We live in a fractured world. Nothing new there – the Bible has been saying this for the last 2000 years. But now thanks to modern media, everyone knows it.
Over this last week I have come across articles in three very different publications exposing the fault lines on our disordered planet.
Tuesday’s Daily Telegraph reported that according to Credit Suisse the richest 1% of the world’s population are getting even wealthier, now owning more than 48% of global wealth. 48% – that’s nearly half!
Or to put this more vividly, if you could persuade the world’s richest 85 people to take the 311 bus to Skelmersdale (some would have to stand) their combined wealth would add up to £1,000,000,000,000 (i.e. £1trillion). The poorest 3.5 billion of the world’s population own as much.
And such inequality is growing, not just between countries but within countries, especially our own. You may have read that Britain’s top executives are now paid around 130 times their average employee.
Then this week’s Economist led with a perceptive analysis of what it called the Gay Divide. It reported that “the change in attitudes to homosexuality in many countries—not just the West but also Latin America, China and other places—is one of the wonders of the world. But five countries still execute gay people: Iran hangs them; Saudi Arabia stones them. Gay sex is illegal in 78 countries, and a few have recently passed laws that make gay life even grimmer.”
And its conclusion: “The gay divide is one of the world’s widest.”
Then finally there was a disturbing series of articles in Der Spiegel, arguing that the main fault line for our time is between functioning and failing states. With Syria in mind, it argues that the “failing states” that currently stretch from Pakistan to Mali show that the alternative to dictatorship isn’t necessarily democracy – all too often, it is anarchy.”
And its conclusion: “Think carefully about the chaos you might trigger by overthrowing your dictator.”
We are living in a global village of huge divides: financial, cultural and political. But now such is the power of modern communications we can gaze into other’s living rooms and see how the privileged live. And so understandably people want to move for all kinds of reasons – just seeking a better life or in many case sheer physical survival. Such movements may be legal such as within the EU but more likely managed by people smugglers. This growing industry is now valued at nearly £7billion each year.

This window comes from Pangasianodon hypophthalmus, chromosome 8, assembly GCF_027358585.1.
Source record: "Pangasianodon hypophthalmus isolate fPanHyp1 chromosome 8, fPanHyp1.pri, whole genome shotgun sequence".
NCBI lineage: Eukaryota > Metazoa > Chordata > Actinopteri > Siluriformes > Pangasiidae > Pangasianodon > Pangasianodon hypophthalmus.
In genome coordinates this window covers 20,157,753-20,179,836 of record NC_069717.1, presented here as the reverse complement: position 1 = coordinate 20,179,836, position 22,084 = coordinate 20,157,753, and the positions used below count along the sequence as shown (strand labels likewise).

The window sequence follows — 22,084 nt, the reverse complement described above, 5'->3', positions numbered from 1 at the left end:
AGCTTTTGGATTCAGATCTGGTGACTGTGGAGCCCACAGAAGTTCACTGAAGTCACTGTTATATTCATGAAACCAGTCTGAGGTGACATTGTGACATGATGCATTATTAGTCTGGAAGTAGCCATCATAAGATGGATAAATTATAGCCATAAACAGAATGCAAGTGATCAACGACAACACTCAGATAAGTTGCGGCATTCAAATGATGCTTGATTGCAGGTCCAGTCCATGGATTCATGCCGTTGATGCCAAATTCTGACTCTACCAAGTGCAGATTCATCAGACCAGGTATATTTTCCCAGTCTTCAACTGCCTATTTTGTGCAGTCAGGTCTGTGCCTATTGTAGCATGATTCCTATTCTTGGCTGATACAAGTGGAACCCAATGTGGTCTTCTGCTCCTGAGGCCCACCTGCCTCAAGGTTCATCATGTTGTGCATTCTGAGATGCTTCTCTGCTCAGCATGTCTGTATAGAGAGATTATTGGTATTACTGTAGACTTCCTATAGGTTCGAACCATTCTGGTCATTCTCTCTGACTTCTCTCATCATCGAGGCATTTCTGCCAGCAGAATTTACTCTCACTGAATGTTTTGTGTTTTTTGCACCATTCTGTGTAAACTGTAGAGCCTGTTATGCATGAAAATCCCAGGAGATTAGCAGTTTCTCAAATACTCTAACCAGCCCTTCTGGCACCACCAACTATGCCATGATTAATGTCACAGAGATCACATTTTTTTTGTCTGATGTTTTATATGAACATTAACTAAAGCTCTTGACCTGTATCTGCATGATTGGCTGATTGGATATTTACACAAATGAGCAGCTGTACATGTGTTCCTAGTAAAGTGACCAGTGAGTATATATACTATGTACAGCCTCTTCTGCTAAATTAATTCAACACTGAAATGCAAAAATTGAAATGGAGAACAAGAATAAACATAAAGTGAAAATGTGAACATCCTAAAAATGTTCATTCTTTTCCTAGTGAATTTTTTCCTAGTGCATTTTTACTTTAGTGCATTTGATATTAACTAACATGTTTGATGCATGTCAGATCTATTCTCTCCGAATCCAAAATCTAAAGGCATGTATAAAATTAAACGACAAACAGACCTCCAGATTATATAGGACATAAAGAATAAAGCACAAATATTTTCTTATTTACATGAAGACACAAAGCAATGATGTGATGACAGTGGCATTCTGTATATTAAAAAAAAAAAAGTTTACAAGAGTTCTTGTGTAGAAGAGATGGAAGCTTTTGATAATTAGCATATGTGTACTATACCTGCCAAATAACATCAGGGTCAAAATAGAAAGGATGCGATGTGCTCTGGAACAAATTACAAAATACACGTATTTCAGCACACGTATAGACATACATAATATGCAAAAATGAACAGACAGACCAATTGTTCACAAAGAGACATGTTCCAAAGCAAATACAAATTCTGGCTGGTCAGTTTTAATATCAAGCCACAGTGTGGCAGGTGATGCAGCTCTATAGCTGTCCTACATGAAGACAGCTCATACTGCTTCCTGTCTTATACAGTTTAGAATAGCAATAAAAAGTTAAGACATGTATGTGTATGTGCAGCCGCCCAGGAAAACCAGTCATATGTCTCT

To say the least it has become a very hot political potato. Just think UKIP or Front National or the anti-illegal immigration activist movement in the US. Mass immigration is causing shock waves for the political establishment. Witness our Prime Minister’s push to change EU policy on immigration.
So how as Christians do we respond, not least when over 500 would-be immigrants drown off the coast of Malta only last month?
We begin where the Bible begins, in Genesis 1:26. Each human being is made in the image of God. Each immigrant, legal or otherwise, has value to God and to people who value what God has created. We can’t avert our gaze and hope they go away. We allow the dignity of every human being.
Following from this, the Hebrew scriptures, radical in their context, give a special status to the ‘ger’, usually translated as the alien or foreigner. The word appears no less than 92 times in the Old Testament.
So how about this, from Leviticus 19:33? “When a foreigner lives with you in your land, don’t take advantage of him. Treat the foreigner the same as a native. Love him like one of your own. Remember that you were once foreigners in Egypt. I am God, your God.” Clear enough.
Above all, ours is a God who breaks down barriers – at enormous cost to himself. So when the apostle Paul identifies the three main fault lines for his world, he proclaims each one obliterated by the cross of Christ. “There is neither Jew nor Gentile, neither slave nor free, nor is there male and female, for you are all one in Christ Jesus.” (Galatians 3:28). We are called as his church is to be a vibrant witness to this truth. But more, we are called to be agents of this truth.
So we now face the hard task of discernment, of thinking Christianly about what would appear to be an intractable problem. And Christians will come to different conclusions. But if we are thinking clearly, we can also see the priority of facing up to the basic causes of greed, intolerance and disorder and to do so in Christ’s name.
For the good news is that God purposes to heal his broken world in the full view of every creature. He’s started and so he will finish, working even through us. And he gives us the tools for the job.